In J.D. Salinger 's Catcher in the Rye, the anti-hero Holden Caulfield is constantly seen projecting extreme hate towards the pretentious society that ironically composes his upbringing. Despite being enrolled in several prestigious institutions by his parents, he intentionally gets himself expelled from them, to surround himself with a greater truth, real people, as he wanders off in New York. He struggles in searching for a certain kind of love that is unrequited. Through seemingly unrelated encounters with different kinds of individuals along his journey, Holden finds himself connected to certain characters, but he often cannot come to accept them for who they are, a recurring theme. The Catcher in the Rye does not follow or have a traditional plot line or a hero. Holden nar...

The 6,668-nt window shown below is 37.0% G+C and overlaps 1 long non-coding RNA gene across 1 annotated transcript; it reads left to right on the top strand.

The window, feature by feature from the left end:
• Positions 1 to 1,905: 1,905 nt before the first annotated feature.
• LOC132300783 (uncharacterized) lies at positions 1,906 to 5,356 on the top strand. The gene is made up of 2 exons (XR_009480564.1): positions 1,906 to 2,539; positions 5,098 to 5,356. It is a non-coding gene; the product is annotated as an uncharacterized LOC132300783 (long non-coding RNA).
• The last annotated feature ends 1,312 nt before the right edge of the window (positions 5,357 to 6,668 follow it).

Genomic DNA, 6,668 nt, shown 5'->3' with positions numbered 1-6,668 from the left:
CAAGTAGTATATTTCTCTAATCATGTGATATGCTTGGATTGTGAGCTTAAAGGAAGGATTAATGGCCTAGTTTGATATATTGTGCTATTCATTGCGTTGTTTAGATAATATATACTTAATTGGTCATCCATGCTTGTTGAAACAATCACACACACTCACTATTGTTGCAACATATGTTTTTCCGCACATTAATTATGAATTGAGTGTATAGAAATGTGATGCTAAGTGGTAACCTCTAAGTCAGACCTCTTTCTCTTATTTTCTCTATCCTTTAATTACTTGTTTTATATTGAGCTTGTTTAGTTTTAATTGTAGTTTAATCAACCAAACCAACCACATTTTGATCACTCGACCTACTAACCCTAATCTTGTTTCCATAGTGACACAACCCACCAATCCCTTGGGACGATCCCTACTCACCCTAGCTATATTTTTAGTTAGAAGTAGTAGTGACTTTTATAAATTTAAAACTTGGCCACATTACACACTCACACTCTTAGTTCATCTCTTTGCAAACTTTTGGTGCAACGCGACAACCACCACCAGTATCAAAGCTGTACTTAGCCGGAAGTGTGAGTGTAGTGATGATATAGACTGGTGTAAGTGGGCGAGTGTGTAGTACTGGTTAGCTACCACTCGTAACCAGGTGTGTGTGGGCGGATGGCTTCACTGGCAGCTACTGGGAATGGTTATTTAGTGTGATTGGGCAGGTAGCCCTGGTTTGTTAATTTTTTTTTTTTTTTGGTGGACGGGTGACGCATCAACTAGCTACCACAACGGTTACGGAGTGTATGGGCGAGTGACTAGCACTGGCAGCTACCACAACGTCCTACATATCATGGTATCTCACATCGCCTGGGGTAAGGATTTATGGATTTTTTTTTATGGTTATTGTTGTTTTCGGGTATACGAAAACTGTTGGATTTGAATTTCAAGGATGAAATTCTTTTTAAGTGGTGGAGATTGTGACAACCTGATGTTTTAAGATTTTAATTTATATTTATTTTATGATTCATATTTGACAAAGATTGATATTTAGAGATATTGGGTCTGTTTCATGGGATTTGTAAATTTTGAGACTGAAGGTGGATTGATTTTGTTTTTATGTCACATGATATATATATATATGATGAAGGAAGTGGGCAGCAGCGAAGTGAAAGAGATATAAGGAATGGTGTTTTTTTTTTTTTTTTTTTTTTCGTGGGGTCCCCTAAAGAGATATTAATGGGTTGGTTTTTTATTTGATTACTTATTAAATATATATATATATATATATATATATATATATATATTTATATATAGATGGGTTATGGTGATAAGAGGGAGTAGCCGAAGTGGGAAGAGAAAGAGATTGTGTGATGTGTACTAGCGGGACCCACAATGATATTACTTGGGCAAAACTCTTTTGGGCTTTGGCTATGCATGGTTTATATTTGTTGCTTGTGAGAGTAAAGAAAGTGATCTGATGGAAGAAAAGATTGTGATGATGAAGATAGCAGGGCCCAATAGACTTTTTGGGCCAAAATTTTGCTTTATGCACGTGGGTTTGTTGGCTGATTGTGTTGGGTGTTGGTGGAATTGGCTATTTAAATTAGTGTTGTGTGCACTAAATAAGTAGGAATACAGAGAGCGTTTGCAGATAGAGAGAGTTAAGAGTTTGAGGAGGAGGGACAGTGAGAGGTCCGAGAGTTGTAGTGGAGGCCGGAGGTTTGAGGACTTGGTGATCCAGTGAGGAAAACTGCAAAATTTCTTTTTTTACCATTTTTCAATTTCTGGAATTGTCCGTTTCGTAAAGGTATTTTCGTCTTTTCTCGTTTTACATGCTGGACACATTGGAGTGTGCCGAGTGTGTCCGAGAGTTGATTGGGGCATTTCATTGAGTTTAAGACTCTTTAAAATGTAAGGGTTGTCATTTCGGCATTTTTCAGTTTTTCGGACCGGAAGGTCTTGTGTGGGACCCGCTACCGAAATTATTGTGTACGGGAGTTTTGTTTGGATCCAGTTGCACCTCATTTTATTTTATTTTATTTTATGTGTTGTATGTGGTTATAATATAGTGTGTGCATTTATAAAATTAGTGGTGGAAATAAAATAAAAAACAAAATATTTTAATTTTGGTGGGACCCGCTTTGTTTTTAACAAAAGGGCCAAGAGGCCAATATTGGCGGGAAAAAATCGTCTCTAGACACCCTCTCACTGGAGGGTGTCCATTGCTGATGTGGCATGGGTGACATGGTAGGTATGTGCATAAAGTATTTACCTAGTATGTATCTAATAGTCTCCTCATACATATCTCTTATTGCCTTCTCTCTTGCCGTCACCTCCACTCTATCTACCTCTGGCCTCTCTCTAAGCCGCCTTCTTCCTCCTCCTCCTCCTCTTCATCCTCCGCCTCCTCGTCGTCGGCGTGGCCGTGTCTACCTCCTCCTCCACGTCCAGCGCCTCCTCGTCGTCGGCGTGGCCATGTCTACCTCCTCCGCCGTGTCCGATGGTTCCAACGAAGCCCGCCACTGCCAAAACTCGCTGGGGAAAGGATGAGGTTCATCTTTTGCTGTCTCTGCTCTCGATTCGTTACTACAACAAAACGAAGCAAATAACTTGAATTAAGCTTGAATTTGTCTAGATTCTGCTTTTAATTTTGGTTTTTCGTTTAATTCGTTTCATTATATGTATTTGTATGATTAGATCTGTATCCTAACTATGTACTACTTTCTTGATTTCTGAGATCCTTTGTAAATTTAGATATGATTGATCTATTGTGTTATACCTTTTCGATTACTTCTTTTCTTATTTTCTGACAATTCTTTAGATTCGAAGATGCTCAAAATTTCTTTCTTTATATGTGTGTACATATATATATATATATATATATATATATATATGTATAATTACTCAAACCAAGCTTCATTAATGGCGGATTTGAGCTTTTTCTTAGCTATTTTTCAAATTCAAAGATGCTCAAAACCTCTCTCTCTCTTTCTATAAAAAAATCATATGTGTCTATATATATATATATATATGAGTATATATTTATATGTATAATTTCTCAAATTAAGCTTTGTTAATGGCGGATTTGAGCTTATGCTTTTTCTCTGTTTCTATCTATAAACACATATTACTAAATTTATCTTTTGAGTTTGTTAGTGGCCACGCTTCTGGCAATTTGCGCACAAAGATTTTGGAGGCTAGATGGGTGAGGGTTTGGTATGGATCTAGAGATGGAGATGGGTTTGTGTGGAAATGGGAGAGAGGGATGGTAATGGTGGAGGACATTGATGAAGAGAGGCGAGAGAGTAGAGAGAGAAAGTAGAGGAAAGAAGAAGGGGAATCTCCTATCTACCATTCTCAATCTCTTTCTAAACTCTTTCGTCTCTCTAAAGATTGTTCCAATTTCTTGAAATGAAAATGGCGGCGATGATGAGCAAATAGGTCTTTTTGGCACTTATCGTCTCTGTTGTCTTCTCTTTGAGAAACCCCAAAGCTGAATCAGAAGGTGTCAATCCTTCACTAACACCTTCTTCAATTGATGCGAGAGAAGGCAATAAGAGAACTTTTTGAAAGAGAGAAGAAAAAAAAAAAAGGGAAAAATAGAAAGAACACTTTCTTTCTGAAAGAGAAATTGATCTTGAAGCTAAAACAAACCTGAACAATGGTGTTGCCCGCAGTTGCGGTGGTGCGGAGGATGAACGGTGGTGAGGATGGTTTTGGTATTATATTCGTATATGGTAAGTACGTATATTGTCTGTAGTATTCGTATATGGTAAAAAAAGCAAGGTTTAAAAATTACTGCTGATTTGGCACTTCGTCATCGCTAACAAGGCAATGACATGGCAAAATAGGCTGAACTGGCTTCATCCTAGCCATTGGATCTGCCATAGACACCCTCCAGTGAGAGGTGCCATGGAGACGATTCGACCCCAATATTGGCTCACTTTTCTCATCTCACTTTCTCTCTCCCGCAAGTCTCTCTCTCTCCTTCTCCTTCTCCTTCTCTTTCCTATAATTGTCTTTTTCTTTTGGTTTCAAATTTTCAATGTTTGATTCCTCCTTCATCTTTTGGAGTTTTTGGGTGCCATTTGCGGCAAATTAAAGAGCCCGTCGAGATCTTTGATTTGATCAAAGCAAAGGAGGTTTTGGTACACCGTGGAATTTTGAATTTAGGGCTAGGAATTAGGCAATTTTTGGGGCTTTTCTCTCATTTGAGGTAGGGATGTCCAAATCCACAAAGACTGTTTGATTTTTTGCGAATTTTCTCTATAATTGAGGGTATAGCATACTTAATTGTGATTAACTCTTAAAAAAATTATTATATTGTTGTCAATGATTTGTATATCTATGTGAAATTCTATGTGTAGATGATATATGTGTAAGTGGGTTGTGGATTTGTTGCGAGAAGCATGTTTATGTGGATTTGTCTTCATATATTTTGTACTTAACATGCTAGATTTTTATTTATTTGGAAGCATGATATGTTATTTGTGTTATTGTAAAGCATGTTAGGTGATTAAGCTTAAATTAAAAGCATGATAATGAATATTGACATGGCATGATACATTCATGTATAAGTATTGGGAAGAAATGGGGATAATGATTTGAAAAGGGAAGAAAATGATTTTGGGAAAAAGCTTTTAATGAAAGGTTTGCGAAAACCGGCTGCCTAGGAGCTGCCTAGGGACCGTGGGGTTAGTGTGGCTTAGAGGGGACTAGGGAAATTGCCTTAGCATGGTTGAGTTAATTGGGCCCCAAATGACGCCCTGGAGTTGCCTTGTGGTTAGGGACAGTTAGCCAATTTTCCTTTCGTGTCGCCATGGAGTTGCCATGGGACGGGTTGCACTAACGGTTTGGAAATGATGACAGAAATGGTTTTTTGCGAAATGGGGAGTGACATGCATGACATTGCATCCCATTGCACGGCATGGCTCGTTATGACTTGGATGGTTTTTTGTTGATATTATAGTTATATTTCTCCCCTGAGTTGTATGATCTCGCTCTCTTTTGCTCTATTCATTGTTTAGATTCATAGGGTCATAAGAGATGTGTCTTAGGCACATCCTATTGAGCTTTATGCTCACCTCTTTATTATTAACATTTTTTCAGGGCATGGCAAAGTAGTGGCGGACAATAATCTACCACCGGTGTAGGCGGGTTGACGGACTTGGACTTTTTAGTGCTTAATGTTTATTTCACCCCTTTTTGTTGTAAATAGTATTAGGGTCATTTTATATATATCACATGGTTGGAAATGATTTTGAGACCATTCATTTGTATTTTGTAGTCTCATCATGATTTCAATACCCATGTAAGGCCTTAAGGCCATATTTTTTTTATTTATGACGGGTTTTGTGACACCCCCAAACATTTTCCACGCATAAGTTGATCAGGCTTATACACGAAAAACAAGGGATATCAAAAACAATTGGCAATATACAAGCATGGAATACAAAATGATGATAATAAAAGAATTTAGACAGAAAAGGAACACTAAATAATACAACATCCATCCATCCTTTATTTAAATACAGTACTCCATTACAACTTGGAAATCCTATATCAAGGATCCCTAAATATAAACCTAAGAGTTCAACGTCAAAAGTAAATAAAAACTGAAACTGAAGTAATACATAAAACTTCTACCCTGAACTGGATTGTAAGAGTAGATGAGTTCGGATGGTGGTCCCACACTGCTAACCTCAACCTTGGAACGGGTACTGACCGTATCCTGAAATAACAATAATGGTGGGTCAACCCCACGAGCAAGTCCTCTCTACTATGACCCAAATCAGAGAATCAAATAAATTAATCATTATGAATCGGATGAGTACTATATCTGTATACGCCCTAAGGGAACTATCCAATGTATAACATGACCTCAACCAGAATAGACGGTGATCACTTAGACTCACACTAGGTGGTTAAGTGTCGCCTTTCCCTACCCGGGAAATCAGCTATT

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...ero from himself, in thus, making him a hero. The internal conflict with dealing with these emotions are relatable and reflective of one’s change into adulthood, a moment that is defined through the loss of innocence and struggle, which reveal one’s own change in viewing the world more differently than before. “The mark of the immature man is that he wants to die nobly for a cause, while the mark of the mature man is that he wants to live humbly for one” (Salinger 188). The decision that Holden chooses is to become the latter, a mature man than an immature one, that Mr. Antonili had insinuated that he was going on the path of an endless cycle of contradictions. It is not adequate for one person to become the “catcher in the rye”; everyone is their “catcher in the rye”; and therefore, it is not a tragedy, but a revelation of truth, an epiphany that they share.
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